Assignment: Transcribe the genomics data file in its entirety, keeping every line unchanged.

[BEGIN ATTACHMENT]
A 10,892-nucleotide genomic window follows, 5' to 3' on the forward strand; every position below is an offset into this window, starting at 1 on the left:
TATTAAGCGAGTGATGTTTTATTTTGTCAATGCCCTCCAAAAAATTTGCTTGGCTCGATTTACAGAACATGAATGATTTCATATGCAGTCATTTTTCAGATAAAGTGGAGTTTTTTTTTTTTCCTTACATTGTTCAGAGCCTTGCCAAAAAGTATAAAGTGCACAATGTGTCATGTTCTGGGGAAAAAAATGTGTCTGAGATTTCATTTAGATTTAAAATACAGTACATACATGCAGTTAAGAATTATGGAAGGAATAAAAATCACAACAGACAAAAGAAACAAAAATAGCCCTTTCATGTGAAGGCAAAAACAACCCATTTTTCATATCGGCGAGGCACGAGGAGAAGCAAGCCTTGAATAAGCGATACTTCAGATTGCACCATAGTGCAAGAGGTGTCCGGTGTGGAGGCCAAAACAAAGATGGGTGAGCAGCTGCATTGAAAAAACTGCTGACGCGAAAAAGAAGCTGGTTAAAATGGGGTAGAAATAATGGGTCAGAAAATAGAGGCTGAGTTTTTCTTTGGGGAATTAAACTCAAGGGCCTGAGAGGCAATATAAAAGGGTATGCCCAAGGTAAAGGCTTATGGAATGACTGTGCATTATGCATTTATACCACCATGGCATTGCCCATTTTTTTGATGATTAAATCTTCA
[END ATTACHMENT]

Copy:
A 10,892-nucleotide genomic window follows, 5' to 3' on the forward strand; every position below is an offset into this window, starting at 1 on the left:
TATTAAGCGAGTGATGTTTTATTTTGTCAATGCCCTCCAAAAAATTTGCTTGGCTCGATTTACAGAACATGAATGATTTCATATGCAGTCATTTTTCAGATAAAGTGGAGTTTTTTTTTTTTCCTTACATTGTTCAGAGCCTTGCCAAAAAGTATAAAGTGCACAATGTGTCATGTTCTGGGGAAAAAAATGTGTCTGAGATTTCATTTAGATTTAAAATACAGTACATACATGCAGTTAAGAATTATGGAAGGAATAAAAATCACAACAGACAAAAGAAACAAAAATAGCCCTTTCATGTGAAGGCAAAAACAACCCATTTTTCATATCGGCGAGGCACGAGGAGAAGCAAGCCTTGAATAAGCGATACTTCAGATTGCACCATAGTGCAAGAGGTGTCCGGTGTGGAGGCCAAAACAAAGATGGGTGAGCAGCTGCATTGAAAAAACTGCTGACGCGAAAAAGAAGCTGGTTAAAATGGGGTAGAAATAATGGGTCAGAAAATAGAGGCTGAGTTTTTCTTTGGGGAATTAAACTCAAGGGCCTGAGAGGCAATATAAAAGGGTATGCCCAAGGTAAAGGCTTATGGAATGACTGTGCATTATGCATTTATACCACCATGGCATTGCCCATTTTTTTGATGATTAAATCTTCA